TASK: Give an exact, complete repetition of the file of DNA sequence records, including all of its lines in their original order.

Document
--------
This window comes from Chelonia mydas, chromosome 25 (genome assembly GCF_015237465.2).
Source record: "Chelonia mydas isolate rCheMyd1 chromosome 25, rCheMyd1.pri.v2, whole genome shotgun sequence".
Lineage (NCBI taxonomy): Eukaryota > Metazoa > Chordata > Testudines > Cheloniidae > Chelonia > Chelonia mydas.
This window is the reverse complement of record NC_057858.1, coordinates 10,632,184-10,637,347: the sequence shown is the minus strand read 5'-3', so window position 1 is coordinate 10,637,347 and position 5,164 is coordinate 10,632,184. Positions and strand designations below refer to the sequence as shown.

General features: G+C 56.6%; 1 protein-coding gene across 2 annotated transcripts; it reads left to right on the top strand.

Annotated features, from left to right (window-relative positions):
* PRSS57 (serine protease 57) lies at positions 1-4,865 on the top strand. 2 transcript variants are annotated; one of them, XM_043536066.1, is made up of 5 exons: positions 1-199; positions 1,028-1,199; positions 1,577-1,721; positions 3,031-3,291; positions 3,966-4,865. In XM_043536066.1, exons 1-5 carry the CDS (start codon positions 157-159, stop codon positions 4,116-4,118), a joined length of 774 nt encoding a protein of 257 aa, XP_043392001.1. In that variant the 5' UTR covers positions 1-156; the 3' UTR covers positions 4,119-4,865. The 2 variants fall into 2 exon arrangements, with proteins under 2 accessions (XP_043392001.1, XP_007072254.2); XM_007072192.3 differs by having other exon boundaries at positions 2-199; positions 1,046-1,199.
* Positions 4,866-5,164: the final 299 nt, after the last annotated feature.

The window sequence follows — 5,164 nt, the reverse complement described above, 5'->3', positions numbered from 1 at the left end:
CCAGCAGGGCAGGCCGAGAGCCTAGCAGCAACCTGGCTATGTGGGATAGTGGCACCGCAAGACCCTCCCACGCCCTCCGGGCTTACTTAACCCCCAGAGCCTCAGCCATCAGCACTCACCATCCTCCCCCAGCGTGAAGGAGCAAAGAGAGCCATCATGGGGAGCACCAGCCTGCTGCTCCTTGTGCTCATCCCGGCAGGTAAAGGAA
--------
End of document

This window comes from Chelonia mydas, chromosome 25 (genome assembly GCF_015237465.2).
Source record: "Chelonia mydas isolate rCheMyd1 chromosome 25, rCheMyd1.pri.v2, whole genome shotgun sequence".
Lineage (NCBI taxonomy): Eukaryota > Metazoa > Chordata > Testudines > Cheloniidae > Chelonia > Chelonia mydas.
This window is the reverse complement of record NC_057858.1, coordinates 10,632,184-10,637,347: the sequence shown is the minus strand read 5'-3', so window position 1 is coordinate 10,637,347 and position 5,164 is coordinate 10,632,184. Positions and strand designations below refer to the sequence as shown.

General features: G+C 56.6%; 1 protein-coding gene across 2 annotated transcripts; it reads left to right on the top strand.

Annotated features, from left to right (window-relative positions):
* PRSS57 (serine protease 57) lies at positions 1-4,865 on the top strand. 2 transcript variants are annotated; one of them, XM_043536066.1, is made up of 5 exons: positions 1-199; positions 1,028-1,199; positions 1,577-1,721; positions 3,031-3,291; positions 3,966-4,865. In XM_043536066.1, exons 1-5 carry the CDS (start codon positions 157-159, stop codon positions 4,116-4,118), a joined length of 774 nt encoding a protein of 257 aa, XP_043392001.1. In that variant the 5' UTR covers positions 1-156; the 3' UTR covers positions 4,119-4,865. The 2 variants fall into 2 exon arrangements, with proteins under 2 accessions (XP_043392001.1, XP_007072254.2); XM_007072192.3 differs by having other exon boundaries at positions 2-199; positions 1,046-1,199.
* Positions 4,866-5,164: the final 299 nt, after the last annotated feature.

The window sequence follows — 5,164 nt, the reverse complement described above, 5'->3', positions numbered from 1 at the left end:
CCAGCAGGGCAGGCCGAGAGCCTAGCAGCAACCTGGCTATGTGGGATAGTGGCACCGCAAGACCCTCCCACGCCCTCCGGGCTTACTTAACCCCCAGAGCCTCAGCCATCAGCACTCACCATCCTCCCCCAGCGTGAAGGAGCAAAGAGAGCCATCATGGGGAGCACCAGCCTGCTGCTCCTTGTGCTCATCCCGGCAGGTAAAGGAA